(b Arnhem, 17 May 1888; d Marquartstein, 16 Oct 1974). Dutch soprano. After study in Amsterdam and Frankfurt, she made her début at Mainz in 1921, and in 1923 joined the Staatsoper in Munich, where she spent the greater part of her career; she was appointed Kammersängerin, and married the Munich stage designer Leo Pasetti. Her many notable performances as Brünnhilde and Isolde during the Munich summer festivals made her name familiar to a wider public, and she began to make guest appearances elsewhere, notably at La Scala, in 1927 and 1928, under Toscanini in Fidelio and Parsifal, at Bayreuth in 1931 in Parsifal (again with Toscanini), and at Covent Garden during three seasons in Wagnerian roles and as Strauss’s Marschallin. At the Metropolitan during three consecutive seasons (from January 1930) she appeared in all the heavier Wagner roles. In Munich her non-Wagnerian parts, besides those mentioned, included Turandot and Strauss’s Helena of Troy. Her dark-coloured, heroic soprano is well represented, among her few recordings, by a majestic ‘Ozean, du Ungeheuer’ from Weber’s Oberon.
French/British music publisher and record company. It was named after the rare Australian lyrebird (menura superba or novaehollandiae) and founded in 1932 as Les Editions de l'Oiseau-Lyre (‘The Lyrebird Press’) in Paris by Louise B.M. Dyer, née Smith (1884–1962), an Australian patron of the arts. Her aims were to make available early music that had never been printed in a good modern edition, and to support contemporary composers (Auric, Canteloube, Ibert, d'Indy, Milhaud, Roussel, Sauguet, Britten, Holst and the Australians Peggy Glanville-Hicks and Margaret Sutherland, among others) by commissioning and publishing their works. Her first project was the publication (1932–3) of the complete works of François Couperin to coincide with the 200th anniversary of the composer's death. The 12-volume limited edition that resulted epitomized the quality of subsequent publications in its rigorous scholarship, elegant engraving and modish book design.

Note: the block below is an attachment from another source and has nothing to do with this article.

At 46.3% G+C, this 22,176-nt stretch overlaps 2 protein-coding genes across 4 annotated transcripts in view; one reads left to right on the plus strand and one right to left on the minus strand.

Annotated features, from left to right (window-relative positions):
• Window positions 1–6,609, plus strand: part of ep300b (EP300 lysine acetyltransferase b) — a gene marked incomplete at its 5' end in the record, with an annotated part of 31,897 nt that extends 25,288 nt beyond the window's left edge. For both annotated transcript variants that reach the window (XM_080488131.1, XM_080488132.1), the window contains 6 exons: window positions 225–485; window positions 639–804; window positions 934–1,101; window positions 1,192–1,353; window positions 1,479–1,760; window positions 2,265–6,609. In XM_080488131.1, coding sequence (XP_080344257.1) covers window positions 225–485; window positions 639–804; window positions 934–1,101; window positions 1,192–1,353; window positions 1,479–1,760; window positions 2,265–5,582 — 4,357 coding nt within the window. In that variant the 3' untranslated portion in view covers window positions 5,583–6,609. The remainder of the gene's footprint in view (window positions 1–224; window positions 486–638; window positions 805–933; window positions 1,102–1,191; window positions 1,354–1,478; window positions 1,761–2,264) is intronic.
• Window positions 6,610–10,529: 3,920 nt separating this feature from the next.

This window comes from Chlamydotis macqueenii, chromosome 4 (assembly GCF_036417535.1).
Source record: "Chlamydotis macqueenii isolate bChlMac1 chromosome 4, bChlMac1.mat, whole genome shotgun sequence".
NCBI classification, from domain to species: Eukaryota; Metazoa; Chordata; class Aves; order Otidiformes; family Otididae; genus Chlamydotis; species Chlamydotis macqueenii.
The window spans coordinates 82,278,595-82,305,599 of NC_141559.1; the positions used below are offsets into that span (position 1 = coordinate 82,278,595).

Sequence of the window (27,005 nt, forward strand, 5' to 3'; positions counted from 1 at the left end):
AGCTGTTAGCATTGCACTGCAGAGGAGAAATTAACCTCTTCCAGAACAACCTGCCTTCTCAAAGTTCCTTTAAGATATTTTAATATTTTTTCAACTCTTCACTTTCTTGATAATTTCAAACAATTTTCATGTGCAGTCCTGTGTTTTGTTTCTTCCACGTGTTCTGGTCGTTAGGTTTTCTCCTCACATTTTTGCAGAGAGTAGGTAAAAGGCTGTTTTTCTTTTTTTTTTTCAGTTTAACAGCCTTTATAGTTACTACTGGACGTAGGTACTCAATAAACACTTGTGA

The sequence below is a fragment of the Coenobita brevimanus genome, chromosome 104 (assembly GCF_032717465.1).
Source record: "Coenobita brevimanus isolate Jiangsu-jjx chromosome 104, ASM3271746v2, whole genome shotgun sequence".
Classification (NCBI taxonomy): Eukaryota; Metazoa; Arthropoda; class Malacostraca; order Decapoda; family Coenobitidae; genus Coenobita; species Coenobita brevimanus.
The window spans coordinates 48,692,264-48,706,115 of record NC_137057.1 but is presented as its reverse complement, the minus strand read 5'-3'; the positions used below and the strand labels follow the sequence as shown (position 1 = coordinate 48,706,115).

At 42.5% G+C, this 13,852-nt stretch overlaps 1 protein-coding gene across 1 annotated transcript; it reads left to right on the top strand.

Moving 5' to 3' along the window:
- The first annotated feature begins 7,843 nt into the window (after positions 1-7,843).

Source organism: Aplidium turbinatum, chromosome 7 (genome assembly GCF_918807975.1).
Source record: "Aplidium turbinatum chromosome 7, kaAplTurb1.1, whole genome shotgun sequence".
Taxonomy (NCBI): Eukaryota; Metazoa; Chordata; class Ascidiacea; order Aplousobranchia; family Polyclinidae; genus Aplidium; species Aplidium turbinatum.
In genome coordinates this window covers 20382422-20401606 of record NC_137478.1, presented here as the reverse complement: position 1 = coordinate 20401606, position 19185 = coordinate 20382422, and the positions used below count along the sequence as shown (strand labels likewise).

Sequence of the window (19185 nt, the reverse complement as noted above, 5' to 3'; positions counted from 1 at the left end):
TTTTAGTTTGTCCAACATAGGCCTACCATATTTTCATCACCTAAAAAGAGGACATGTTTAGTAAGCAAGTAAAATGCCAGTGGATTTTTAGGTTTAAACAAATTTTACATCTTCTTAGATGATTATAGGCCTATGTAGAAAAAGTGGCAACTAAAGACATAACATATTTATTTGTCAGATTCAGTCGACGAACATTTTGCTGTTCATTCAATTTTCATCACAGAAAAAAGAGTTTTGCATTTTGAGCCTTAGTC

After the death of her first husband, Louise Dyer married Joseph (‘Jeff’) B. Hanson (1910–71) in 1938. Over nearly 25 years they produced a remarkable catalogue of fine editions and scholarly books. The firm's headquarters moved to Monaco in 1947; after Dyer's death the firm was run by Hanson. From 1971 to 1996, the publishing venture of L'Oiseau-Lyre was run by Hanson's second wife, Margarita Hanson, née Menendez, who undertook a series of reprints and revisions of existing editions, notably the Couperin complete works. A series entitled Magnus Liber Organi was begun in 1993 with a plan to include seven volumes. In 1979 L'Oiseau-Lyre entered into an agreement with the University of Melbourne whereby regular income from funds bequeathed to the university by Dyer and J.B. Hanson would support publication costs until 2005.
With music ranging from the 13th century to the 20th, L‘Oiseau-Lyre's catalogue has always placed special emphasis on French music, especially the 17th- and 18th-century repertory. Publications are divided between scholarly series and performing editions. The firm's most significant undertaking has been the numbered, limited edition Polyphonic Music of the Fourteenth Century (25 vols., 1956–92)
The first recordings produced by Editions de l'Oiseau-Lyre appeared in 1939. In 1953 distribution of L'Oiseau-Lyre recordings was undertaken by Decca. The company was the first to record several notable artists, among them Janet Baker, Alfred Deller and Colin Davis; Joan Sutherland also made her first recording (of 18th-century arias) with L'Oiseau-Lyre in Paris in 1959, released by Decca only in 1981. The recording business was continued by Hanson after Dyer's death, and sold to Decca in 1970.